The intent here is to document the environment and evolution of the 3 May 1999 tornado outbreak from the view of operational forecasters. Field observations by the authors, and other observers, augment the documentation of several tornadic supercells in the outbreak. We believe this unique perspective offers the opportunity to describe the event from the synoptic scale down to the storm scale, and to focus attention on the difficulties faced by operational severe storm forecasters regarding convective initiation and morphology. It is hoped that concerns raised by this study can help focus future severe storm research, with the goal of benefitting operational convective outlooks, watches, and warnings.

The evolution of the synoptic-scale environment is presented in section 2, with specific emphasis on the distributions of moisture, instability, and vertical wind shear. Convective initiation and the morphologies of the individual tornadic supercells are addressed in section 3. Section 4 discusses typical and atypical aspects of the 3 May 1999 event, while section 5 summarizes the important aspects of this major regional tornado outbreak and directs attention to the most critical operational forecast concerns in its wake.

2. Synoptic environment evolution

    a. Moisture and instability

A mean large-scale trough was located over the western United States at 12 UTC 3 May (Fig. 2a), with an embedded short wave trough over Arizona. The large-scale trough amplified over the Rockies by 00 UTC 4 May, while the embedded short wave trough progressed from Arizona to western Oklahoma and Kansas (Figs. 2b and 6e). In association with this deepening mid-level trough and southwesterly flow over the southern and central Rockies, a deepening surface low was located over the central high Plains, with low-level south to southeast flow in the warm sector over Kansas, Oklahoma, and Texas.

    Figure 2a. Observed station model plots and contour analyses of geopotential heights (dam, solid) at 500 mb for 12 UTC 3 May 1999. Station model plots show temperature (C, upper left), geopotential height (dam, upper right), and plotted wind barbs (kt).

    Figure 2b. As in Fig. 2a, except for 00 UTC 4 May 1999.

A sequence of 3 May surface analyses and data plots that preceded the tornado outbreak is shown in Fig. 3. Surface dew points in the middle-to-upper 60s F (18-20 C) spread northward from central Texas at 00 UTC (Fig. 3a), to central Oklahoma by 12 UTC (Fig. 3b), and southern Kansas by 20 UTC (Fig. 3c). Figure 3d provides a mesoscale view of surface conditions at 20 UTC in proximity to the initiation of storms A and B, roughly 30 minutes prior to the earliest deep convection that can be traced to storm A. Diffuse drylines were analyzed along the moist side of two moisture gradients resolvable in Oklahoma mesonet data. The western boundary denoted what has been traditionally considered the dryline (e.g., Schaefer 1974; Doswell 1982). The moisture gradient across the eastern boundary was weaker than typically observed with a dryline (e.g., a dew point change of 10 F or more between observing stations, after Schaefer 1974), though the small range of dew points (roughly 58-61 F) between the two analyzed boundaries was supportive of two transition zones in the surface moisture field. The diffuse boundary structures in Fig. 3 apparently were less important than the fact that dew points had increased to the upper 60s F (~20 C) and surface temperatures had warmed to the middle 80s F (~30 C) by 20 UTC in extreme southwestern Oklahoma, which contributed to very large CAPE values and weak convective inhibition (Fig. 4).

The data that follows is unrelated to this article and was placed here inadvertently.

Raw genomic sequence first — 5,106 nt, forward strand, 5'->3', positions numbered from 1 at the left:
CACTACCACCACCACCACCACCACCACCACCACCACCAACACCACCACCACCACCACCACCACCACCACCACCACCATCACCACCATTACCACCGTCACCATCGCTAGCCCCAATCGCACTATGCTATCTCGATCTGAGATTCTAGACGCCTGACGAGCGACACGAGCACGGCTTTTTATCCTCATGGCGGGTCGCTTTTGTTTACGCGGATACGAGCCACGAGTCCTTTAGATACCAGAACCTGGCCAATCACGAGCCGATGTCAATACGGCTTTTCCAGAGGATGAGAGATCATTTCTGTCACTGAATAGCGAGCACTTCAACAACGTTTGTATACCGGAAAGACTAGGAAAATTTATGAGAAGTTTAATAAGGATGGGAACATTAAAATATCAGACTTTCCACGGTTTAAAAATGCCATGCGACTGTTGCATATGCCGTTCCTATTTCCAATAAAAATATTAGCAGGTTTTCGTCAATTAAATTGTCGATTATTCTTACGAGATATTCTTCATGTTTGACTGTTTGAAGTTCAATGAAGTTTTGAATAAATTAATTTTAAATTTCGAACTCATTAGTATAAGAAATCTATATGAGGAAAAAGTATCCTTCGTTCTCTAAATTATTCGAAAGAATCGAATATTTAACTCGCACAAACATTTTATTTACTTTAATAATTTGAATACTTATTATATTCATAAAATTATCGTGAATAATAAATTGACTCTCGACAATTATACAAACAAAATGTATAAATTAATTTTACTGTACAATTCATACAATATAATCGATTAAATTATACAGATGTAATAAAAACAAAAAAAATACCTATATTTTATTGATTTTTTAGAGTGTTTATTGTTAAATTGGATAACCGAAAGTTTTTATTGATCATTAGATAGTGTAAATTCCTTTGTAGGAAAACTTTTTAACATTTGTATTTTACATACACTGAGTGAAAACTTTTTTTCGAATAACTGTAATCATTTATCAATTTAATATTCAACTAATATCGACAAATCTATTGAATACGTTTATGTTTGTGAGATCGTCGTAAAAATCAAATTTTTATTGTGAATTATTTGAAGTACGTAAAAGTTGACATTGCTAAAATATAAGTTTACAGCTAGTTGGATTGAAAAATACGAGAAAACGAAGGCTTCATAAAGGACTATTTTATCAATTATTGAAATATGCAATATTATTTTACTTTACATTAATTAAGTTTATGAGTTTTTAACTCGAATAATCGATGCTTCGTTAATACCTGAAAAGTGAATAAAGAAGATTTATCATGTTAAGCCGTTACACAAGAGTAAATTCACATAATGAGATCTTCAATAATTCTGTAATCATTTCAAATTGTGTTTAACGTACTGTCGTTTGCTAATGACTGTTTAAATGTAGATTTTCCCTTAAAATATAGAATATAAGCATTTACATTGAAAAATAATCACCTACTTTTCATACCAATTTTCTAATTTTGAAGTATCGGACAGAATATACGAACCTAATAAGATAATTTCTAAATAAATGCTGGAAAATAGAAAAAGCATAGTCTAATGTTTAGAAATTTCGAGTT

Figure 3a. Conventional station model plots and surface analyses for 3 May 1999 at 00 UTC. Surface boundary symbols follow standard conventions, isobars are drawn every 4 mb, and the region of > 64 F dew points is shaded. Dryline boundaries are drawn on the warm side of each zonal moisture gradient in the region of middle 50 F or greater dew points, with the western and eastern drylines in d) generally along the 56 F and 64 F isodrosotherms (not shown), respectively. The letters “A” and “B” denote the genesis points of supercells A and B (refer to Fig. 1 and the text).

    Figure 3b.As in Fig. 3a, except for 12 UTC.

    Figure 3c. As in Fig. 3a, except for 20 UTC.

    Figure 3d. A smaller scale analysis of isotherms (every 4 F) and the 68 F isodrosotherm.

    Figure 4. Plan view of surface-based CAPE (J kg-1), convective inhibition (J kg-1), and 8 km profiler wind barbs (kt) at 20 UTC 3 May 1999. The CAPE and convective inhibition fields were derived from an objective analysis of surface observations and a Rapid Update Cycle-2 model first guess field, with temperature and moisture profiles above the surface provided by the 1-h forecast from 19 UTC valid at 20 UTC.